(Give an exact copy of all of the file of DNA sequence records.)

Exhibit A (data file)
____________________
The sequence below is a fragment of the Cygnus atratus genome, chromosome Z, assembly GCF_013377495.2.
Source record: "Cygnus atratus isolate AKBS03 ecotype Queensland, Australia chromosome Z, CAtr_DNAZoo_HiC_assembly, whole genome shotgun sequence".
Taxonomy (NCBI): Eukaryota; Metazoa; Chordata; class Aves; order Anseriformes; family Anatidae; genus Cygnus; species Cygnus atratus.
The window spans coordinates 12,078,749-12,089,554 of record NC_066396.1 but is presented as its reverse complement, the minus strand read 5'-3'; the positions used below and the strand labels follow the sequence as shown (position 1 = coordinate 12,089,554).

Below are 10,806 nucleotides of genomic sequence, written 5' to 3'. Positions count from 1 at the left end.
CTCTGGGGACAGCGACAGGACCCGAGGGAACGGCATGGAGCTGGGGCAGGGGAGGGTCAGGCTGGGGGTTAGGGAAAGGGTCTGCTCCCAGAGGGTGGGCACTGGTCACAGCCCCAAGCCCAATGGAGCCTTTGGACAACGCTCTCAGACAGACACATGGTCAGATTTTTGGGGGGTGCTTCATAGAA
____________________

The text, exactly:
The sequence below is a fragment of the Cygnus atratus genome, chromosome Z, assembly GCF_013377495.2.
Source record: "Cygnus atratus isolate AKBS03 ecotype Queensland, Australia chromosome Z, CAtr_DNAZoo_HiC_assembly, whole genome shotgun sequence".
Taxonomy (NCBI): Eukaryota; Metazoa; Chordata; class Aves; order Anseriformes; family Anatidae; genus Cygnus; species Cygnus atratus.
The window spans coordinates 12,078,749-12,089,554 of record NC_066396.1 but is presented as its reverse complement, the minus strand read 5'-3'; the positions used below and the strand labels follow the sequence as shown (position 1 = coordinate 12,089,554).

Below are 10,806 nucleotides of genomic sequence, written 5' to 3'. Positions count from 1 at the left end.
CTCTGGGGACAGCGACAGGACCCGAGGGAACGGCATGGAGCTGGGGCAGGGGAGGGTCAGGCTGGGGGTTAGGGAAAGGGTCTGCTCCCAGAGGGTGGGCACTGGTCACAGCCCCAAGCCCAATGGAGCCTTTGGACAACGCTCTCAGACAGACACATGGTCAGATTTTTGGGGGGTGCTTCATAGAA